According to a recent study conducted by the U.S. Fire Administration/FEMA between 2014-2016, an estimated 171,500 highway vehicle fires occurred in the United States, resulting in an annual average of 345 deaths; 1,300 injuries; and $1.1 billion in property loss. These highway vehicle fires accounted for 13 percent of fires responded to by fire departments across the nation. The majority of vehicles involved in these fires, 83 percent, occurred in passenger vehicles. What causes vehicle fires and what should you do if your car catches fire?

According to statistics provided by the National Fire Protection Association, mechanical and electrical failures were factors in roughly two-thirds of automobile fires reported. Only about four-percent of vehicle fires were due to a collision or roll-over. Therefore, keeping up with your vehicle’s maintenance and being aware of danger signs are the keys to vehicle fire prevention.

If fluids or oil are leaking from your car, get it checked out by a service professional quickly. The fact is that most car fluids are flammable. Obviously check out smells of burning rubber or plastic coming from your vehicle while driving. Dramatic rises in your engine temperature gauge and cracked or loose electrical wiring should also be looked at by a professional mechanic. A combination of heat, sparks, and leaking fluid are a recipe for danger.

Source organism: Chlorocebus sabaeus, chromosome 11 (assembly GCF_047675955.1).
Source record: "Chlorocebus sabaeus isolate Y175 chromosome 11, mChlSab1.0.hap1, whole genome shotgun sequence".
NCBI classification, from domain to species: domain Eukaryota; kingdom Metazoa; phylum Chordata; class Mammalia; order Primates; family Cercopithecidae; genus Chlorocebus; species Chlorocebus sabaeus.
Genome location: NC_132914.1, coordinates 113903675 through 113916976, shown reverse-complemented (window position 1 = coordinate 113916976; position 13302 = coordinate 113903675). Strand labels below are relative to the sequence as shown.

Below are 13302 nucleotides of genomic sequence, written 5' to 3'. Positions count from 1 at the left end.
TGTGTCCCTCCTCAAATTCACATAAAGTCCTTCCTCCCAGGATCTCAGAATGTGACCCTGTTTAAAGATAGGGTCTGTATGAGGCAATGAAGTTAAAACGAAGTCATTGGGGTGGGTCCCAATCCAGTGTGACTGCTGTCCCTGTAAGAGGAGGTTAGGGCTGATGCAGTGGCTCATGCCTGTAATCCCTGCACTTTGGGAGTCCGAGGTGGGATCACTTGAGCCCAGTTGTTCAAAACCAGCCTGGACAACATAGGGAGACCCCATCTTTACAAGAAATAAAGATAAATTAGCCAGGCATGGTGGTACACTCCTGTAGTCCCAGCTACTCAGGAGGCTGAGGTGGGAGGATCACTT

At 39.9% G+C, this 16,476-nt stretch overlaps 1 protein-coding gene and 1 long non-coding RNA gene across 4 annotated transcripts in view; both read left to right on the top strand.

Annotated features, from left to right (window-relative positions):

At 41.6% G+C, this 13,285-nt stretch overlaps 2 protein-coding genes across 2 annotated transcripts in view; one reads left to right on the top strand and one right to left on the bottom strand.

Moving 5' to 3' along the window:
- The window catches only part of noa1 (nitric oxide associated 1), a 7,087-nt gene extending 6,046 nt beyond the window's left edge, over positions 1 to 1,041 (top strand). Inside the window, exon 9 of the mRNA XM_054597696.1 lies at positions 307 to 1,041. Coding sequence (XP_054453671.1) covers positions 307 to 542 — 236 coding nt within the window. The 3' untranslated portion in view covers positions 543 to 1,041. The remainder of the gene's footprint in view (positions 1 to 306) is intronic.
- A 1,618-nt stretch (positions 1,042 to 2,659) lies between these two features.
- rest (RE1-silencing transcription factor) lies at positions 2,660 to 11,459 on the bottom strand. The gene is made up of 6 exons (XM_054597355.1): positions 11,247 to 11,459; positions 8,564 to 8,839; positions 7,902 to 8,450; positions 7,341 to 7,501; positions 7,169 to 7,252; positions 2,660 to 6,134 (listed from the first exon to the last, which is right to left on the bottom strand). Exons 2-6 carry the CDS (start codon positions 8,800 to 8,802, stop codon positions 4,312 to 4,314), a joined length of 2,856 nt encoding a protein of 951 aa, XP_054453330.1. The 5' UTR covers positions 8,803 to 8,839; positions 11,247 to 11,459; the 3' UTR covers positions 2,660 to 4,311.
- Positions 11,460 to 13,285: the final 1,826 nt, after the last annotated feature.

So, what should you do if your car catches fire? First off, the good news is that less than one-percent of all vehicle fires result in a fatality. However, never take chances with your safety. Pull your vehicle over as quickly as it is safe to do so, be sure to use your signal. Once you have stopped, TURN OFF the engine. Get yourself and all others away from the vehicle and Never attempt to get back into the vehicle to retrieve personal property. Call 911 or your local emergency telephone number. If you have a fire extinguisher on hand, make sure you use it at a safe distance from the vehicle and be certain to use a fire extinguisher approved for Class B and Class C fires. In addition, never open the hood or trunk if you suspect a fire under it, as air could cause the fire to enlarge. Finally, stand to the side of the roadway to avoid being hit by other vehicles.

One final thought concerns transporting gasoline. When you carry full gas cans in your car, make sure the top is securely sealed. Keep them in your trunk, never in the passenger compartment. Also, travel with windows cracked or down for ventilating the gas fumes.


Drive Safely!



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